Leaders at Big Tech companies are dropping massive “moonshot” projects to cut costs.
An article in the New York Times, “The Perils of Working on a CEO’s Pet Project,” highlights a current pivot in Big Tech. Typically, when a CEO’s big bet project fizzles, workers just go to another role at the company, and the business absorbs the bad idea. But as companies currently look for budget cuts, employees involved in projects that could take years to make a profit have found themselves among the mass layoffs.
For example, “At Amazon, the ax fell on teams working on the Alexa voice system, drones and automated stores, all projects championed by Amazon’s founder, Jeff Bezos, who no longer runs the company,” according to the Times. “At Google, it hit ventures like autonomous trucks and other so-called moonshots once championed by Larry Page and Sergey Brin, who also no longer run their company.”
I asked Wedbush Securities analyst Dan Ives, who covers tech, for his assessment. “What’s happening right now is—the clock struck midnight for hypergrowth in Big Tech,” Ives tells me.
Prior to this, “they’ve spent money like 1980s rock stars,” he says. Hiring increased during a “hypergrowth phase” over the past decade, Ives says. “It’s led to a rip the Band-Aid off moment, where a lot of the moonshot or next-gen projects could easily get cut,” he says. “And now these CEOs are having to make tough decisions that they haven’t had to make since the financial crisis in 2009.”
But is eliminating teams of highly skilled professionals a good move for a company in the long run? A recent Mercer report advises that if you do reduce headcount, it’s important to “decouple skills from jobs.” This means that even if unneeded roles are eliminated, employees with critical skills are retained and redeployed to different areas.
I asked Ives his thought on that approach. “The headcount cuts that are happening across the board in Big Tech are on more legacy areas or less strategic areas,” Ives says. “Those employees could get moved around from one division to another. But I think what you’re seeing in these massive layoffs is a prioritization of resources that’s happening across the tech space.”
Big Tech companies combined have almost a trillion dollars on the balance sheet, Ives says. “So, there are significant resources that are going to be allocated to drive the next cycle,” he says. For example, “Apple and Amazon are now laser-focused on where they’re spending,” he explains. “But from Apple’s AR [augmented reality] and VR [virtual reality] to Amazon’s build out of cloud, as well as artificial intelligence capabilities, that’s not going to stop.”
“I think there’s the fourth industrial revolution that’s playing out among tech around A.I., ChatGPT, electric vehicles, and cloud,” Ives says. “Spending in next-gen areas is going to actually accelerate in this Game of Thrones battle that’s going on between tech.”
And in this Game of Thrones, tech talent may take more caution in deciding whether to jump to their CEO’s pet project.
According to S&P Global Market Intelligence data, venture capital investments worldwide fell 64.7% in February to $17 billion from $48.22 billion a year prior. The number of funding rounds with venture capital participation was down by almost half (44%) to 1,150 rounds from 2,056 rounds in February 2022, the research found. The total amount raised also declined from $19.46 billion in January via 1,197 rounds.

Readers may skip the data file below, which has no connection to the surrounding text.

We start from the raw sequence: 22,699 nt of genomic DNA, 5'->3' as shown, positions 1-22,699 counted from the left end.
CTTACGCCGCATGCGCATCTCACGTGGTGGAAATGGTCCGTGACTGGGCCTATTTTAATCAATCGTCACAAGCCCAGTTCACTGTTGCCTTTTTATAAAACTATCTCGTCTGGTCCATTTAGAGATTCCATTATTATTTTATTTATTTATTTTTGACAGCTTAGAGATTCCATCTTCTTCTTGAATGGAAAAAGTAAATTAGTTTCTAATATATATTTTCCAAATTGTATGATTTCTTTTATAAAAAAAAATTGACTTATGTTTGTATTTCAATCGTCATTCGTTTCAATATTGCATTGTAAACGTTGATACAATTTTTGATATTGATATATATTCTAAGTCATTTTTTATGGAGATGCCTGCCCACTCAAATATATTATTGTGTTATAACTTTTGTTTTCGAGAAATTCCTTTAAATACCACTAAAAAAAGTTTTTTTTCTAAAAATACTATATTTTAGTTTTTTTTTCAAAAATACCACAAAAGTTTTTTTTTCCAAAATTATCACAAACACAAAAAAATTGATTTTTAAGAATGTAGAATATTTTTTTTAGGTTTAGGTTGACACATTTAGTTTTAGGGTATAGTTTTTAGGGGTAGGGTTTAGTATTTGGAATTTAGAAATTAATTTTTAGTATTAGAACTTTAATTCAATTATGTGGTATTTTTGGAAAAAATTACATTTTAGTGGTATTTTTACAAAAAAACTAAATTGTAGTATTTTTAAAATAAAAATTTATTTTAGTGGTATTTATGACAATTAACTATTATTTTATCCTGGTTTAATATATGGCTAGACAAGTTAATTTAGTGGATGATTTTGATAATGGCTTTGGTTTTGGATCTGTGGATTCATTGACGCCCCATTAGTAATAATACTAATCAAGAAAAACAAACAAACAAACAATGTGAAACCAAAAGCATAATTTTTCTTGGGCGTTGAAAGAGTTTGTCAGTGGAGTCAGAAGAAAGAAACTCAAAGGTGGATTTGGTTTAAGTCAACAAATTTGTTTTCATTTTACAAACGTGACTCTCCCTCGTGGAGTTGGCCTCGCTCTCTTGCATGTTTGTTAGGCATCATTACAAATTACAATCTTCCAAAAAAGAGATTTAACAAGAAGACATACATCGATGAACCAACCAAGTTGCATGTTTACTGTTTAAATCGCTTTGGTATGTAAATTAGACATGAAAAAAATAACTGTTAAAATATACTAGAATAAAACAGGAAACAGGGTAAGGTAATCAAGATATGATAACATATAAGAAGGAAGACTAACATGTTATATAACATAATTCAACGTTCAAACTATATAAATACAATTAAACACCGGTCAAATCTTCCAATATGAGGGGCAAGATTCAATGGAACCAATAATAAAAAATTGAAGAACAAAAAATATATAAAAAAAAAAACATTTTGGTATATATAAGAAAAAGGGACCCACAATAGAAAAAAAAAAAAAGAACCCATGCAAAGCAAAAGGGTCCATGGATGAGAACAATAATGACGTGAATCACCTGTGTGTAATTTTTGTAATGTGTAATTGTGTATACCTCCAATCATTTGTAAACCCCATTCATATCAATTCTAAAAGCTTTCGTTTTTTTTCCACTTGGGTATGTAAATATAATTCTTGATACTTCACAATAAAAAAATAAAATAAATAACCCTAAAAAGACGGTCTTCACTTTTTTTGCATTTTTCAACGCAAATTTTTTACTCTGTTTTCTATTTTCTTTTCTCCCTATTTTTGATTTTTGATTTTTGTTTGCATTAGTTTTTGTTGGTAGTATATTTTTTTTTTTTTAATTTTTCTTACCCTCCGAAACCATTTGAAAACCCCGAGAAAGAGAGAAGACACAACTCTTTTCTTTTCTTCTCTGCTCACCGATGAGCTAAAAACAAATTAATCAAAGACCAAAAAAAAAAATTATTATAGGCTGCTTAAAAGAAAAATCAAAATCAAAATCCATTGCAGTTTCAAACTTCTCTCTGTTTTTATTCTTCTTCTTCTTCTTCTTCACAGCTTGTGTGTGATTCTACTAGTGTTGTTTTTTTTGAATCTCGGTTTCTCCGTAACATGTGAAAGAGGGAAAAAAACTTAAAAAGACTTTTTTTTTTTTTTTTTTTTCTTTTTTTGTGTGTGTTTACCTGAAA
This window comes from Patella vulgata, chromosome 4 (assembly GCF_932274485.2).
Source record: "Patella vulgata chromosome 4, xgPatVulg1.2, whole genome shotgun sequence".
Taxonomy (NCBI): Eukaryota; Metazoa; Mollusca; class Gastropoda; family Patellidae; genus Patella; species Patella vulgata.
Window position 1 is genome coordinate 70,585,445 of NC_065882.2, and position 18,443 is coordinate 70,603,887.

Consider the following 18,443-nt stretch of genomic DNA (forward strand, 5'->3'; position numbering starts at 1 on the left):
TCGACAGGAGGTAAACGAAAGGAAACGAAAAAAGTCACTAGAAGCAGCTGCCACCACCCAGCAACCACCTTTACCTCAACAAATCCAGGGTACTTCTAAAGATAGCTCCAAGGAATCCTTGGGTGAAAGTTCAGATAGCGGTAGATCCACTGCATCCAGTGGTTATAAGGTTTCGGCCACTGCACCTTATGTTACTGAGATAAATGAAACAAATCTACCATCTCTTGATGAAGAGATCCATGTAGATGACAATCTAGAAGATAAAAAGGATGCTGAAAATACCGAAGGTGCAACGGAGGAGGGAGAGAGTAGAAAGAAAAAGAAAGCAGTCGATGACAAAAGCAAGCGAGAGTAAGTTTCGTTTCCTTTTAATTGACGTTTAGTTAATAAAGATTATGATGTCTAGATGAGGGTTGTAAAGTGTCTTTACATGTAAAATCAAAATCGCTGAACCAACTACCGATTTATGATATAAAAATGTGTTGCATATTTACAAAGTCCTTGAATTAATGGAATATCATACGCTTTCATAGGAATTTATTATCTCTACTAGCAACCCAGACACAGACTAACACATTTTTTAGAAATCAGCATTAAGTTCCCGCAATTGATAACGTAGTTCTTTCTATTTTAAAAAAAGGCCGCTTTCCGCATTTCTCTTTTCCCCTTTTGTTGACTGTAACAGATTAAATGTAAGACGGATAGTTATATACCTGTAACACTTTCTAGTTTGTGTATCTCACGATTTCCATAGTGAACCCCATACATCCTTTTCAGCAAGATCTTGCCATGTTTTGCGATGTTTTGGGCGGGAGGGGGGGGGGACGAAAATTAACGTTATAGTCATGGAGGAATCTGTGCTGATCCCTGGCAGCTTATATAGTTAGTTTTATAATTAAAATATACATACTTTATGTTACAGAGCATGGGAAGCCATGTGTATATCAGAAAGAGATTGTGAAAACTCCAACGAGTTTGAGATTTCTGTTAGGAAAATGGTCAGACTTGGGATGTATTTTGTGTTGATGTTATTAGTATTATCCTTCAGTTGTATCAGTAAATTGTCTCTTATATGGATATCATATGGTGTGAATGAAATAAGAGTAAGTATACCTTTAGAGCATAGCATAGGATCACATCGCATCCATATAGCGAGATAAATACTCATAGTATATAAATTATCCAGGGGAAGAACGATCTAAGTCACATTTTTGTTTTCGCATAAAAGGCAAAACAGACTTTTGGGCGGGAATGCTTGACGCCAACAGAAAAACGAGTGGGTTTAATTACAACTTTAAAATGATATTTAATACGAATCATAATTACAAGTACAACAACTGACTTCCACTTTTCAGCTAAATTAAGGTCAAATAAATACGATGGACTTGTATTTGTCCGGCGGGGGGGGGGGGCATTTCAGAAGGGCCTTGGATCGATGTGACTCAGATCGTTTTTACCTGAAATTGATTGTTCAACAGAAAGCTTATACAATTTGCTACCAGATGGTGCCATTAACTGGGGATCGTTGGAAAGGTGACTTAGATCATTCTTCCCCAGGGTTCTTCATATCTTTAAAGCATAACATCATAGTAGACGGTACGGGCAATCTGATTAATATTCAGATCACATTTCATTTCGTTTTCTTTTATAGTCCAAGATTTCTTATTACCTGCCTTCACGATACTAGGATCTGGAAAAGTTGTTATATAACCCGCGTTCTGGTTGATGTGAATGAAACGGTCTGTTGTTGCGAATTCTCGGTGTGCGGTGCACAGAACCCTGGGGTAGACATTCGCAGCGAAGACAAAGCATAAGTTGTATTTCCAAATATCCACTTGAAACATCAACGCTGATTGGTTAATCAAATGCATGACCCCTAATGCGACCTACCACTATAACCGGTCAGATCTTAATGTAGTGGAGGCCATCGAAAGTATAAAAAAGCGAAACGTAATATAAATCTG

“Making Sense of Stock Buybacks,” an opinion piece in Wharton’s business journal by Wharton finance professor Michael R. Roberts, examines some of the arguments against stock buybacks. But Roberts also explains why buybacks are an important method for returning money to investors and avoiding unprofitable investments.
Warren Jenson was named CFO at Nielsen, an information, data, and market measurement firm, effective April 15. Jenson replaces Linda Zukauckas, who left the company last month. As CFO, Jenson will work closely with the leaders of Nielsen’s three business units—Audience Measurement, Gracenote, and Analytics Portfolio—supporting their strategic initiatives. He brings over 34 years of experience. Jenson has served as CFO for several Fortune 500 companies including Amazon, Delta Airlines, NBC, and Electronic Arts, and most recently served as president, CFO, and executive managing director of international for LiveRamp.
Jay Golonka was named CFO at NetSPI, a cybersecurity company. Golonka brings over 25 years of experience to the role. Previously, he was the CFO at private equity-backed software company Prometheus Group. During his time there, he led them through nine acquisitions. Golonka spent 18 years in public accounting and had finance leadership positions at two other high-growth software companies before joining Prometheus Group. Over his career, he has worked with organizations as they navigate the public company environment, including organizations going through the formal IPO process.
“The worse thing for policymakers to do is to dismiss Tuesday’s market volatility as noise. The more this undue volatility occurs, the greater the risk of economic and market accidents—that is a recession caused by what is now three Fed policy mistakes in the past two years and strain to orderly financial market functioning.”
—Mohamed El-Erian, president of Queens’ College at the University of Cambridge and former chief economic advisor for Allianz SE, writes in a Bloomberg opinion piece. El-Erian discusses how remarks by Federal Reserve Chair Jerome Powell during a Senate panel on Tuesday fueled volatility in markets. Powell indicated that robust economic data such as a blowout January jobs report could mean “the ultimate level of interest rates is likely to be higher than previously anticipated,” Fortune reported.
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